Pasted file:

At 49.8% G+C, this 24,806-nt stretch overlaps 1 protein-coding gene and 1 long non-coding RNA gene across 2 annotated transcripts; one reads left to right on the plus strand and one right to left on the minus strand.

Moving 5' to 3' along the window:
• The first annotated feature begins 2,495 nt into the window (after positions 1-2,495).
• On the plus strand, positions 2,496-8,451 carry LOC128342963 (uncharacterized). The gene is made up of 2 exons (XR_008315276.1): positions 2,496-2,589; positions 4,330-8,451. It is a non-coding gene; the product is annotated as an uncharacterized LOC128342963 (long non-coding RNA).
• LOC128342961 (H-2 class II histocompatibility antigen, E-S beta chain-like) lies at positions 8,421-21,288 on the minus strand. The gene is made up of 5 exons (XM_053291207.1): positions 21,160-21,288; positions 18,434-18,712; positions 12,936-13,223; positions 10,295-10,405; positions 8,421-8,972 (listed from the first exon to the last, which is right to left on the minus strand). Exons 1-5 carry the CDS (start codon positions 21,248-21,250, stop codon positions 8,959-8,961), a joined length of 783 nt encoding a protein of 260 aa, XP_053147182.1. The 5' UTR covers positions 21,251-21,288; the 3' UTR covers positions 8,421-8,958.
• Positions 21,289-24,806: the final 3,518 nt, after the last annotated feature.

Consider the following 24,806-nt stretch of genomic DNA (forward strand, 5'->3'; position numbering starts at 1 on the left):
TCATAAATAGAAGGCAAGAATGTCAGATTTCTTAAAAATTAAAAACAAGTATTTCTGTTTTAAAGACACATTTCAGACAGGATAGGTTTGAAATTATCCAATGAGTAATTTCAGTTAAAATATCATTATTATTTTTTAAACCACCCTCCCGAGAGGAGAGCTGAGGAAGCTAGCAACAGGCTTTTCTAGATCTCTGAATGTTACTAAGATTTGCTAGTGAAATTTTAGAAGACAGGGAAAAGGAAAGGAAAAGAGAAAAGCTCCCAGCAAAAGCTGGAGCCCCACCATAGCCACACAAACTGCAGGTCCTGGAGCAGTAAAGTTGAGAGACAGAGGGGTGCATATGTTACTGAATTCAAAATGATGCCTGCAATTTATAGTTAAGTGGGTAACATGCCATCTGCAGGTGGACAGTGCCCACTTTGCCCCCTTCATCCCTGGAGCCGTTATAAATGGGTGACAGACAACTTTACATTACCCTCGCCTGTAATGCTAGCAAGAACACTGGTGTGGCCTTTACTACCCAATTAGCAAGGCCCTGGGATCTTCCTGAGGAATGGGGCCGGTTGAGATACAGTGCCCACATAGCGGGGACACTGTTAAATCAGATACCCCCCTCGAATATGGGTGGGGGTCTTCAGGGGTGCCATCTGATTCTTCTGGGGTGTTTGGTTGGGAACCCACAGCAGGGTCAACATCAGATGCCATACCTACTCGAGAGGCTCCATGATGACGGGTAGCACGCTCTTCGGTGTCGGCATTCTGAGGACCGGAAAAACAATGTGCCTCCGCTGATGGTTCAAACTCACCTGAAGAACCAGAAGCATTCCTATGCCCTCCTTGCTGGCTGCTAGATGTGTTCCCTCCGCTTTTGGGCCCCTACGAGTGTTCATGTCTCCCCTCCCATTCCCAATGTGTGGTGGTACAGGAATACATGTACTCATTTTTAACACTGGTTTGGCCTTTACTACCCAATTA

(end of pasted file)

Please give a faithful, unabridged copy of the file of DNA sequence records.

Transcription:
At 49.8% G+C, this 24,806-nt stretch overlaps 1 protein-coding gene and 1 long non-coding RNA gene across 2 annotated transcripts; one reads left to right on the plus strand and one right to left on the minus strand.

Moving 5' to 3' along the window:
• The first annotated feature begins 2,495 nt into the window (after positions 1-2,495).
• On the plus strand, positions 2,496-8,451 carry LOC128342963 (uncharacterized). The gene is made up of 2 exons (XR_008315276.1): positions 2,496-2,589; positions 4,330-8,451. It is a non-coding gene; the product is annotated as an uncharacterized LOC128342963 (long non-coding RNA).
• LOC128342961 (H-2 class II histocompatibility antigen, E-S beta chain-like) lies at positions 8,421-21,288 on the minus strand. The gene is made up of 5 exons (XM_053291207.1): positions 21,160-21,288; positions 18,434-18,712; positions 12,936-13,223; positions 10,295-10,405; positions 8,421-8,972 (listed from the first exon to the last, which is right to left on the minus strand). Exons 1-5 carry the CDS (start codon positions 21,248-21,250, stop codon positions 8,959-8,961), a joined length of 783 nt encoding a protein of 260 aa, XP_053147182.1. The 5' UTR covers positions 21,251-21,288; the 3' UTR covers positions 8,421-8,958.
• Positions 21,289-24,806: the final 3,518 nt, after the last annotated feature.

Consider the following 24,806-nt stretch of genomic DNA (forward strand, 5'->3'; position numbering starts at 1 on the left):
TCATAAATAGAAGGCAAGAATGTCAGATTTCTTAAAAATTAAAAACAAGTATTTCTGTTTTAAAGACACATTTCAGACAGGATAGGTTTGAAATTATCCAATGAGTAATTTCAGTTAAAATATCATTATTATTTTTTAAACCACCCTCCCGAGAGGAGAGCTGAGGAAGCTAGCAACAGGCTTTTCTAGATCTCTGAATGTTACTAAGATTTGCTAGTGAAATTTTAGAAGACAGGGAAAAGGAAAGGAAAAGAGAAAAGCTCCCAGCAAAAGCTGGAGCCCCACCATAGCCACACAAACTGCAGGTCCTGGAGCAGTAAAGTTGAGAGACAGAGGGGTGCATATGTTACTGAATTCAAAATGATGCCTGCAATTTATAGTTAAGTGGGTAACATGCCATCTGCAGGTGGACAGTGCCCACTTTGCCCCCTTCATCCCTGGAGCCGTTATAAATGGGTGACAGACAACTTTACATTACCCTCGCCTGTAATGCTAGCAAGAACACTGGTGTGGCCTTTACTACCCAATTAGCAAGGCCCTGGGATCTTCCTGAGGAATGGGGCCGGTTGAGATACAGTGCCCACATAGCGGGGACACTGTTAAATCAGATACCCCCCTCGAATATGGGTGGGGGTCTTCAGGGGTGCCATCTGATTCTTCTGGGGTGTTTGGTTGGGAACCCACAGCAGGGTCAACATCAGATGCCATACCTACTCGAGAGGCTCCATGATGACGGGTAGCACGCTCTTCGGTGTCGGCATTCTGAGGACCGGAAAAACAATGTGCCTCCGCTGATGGTTCAAACTCACCTGAAGAACCAGAAGCATTCCTATGCCCTCCTTGCTGGCTGCTAGATGTGTTCCCTCCGCTTTTGGGCCCCTACGAGTGTTCATGTCTCCCCTCCCATTCCCAATGTGTGGTGGTACAGGAATACATGTACTCATTTTTAACACTGGTTTGGCCTTTACTACCCAATTA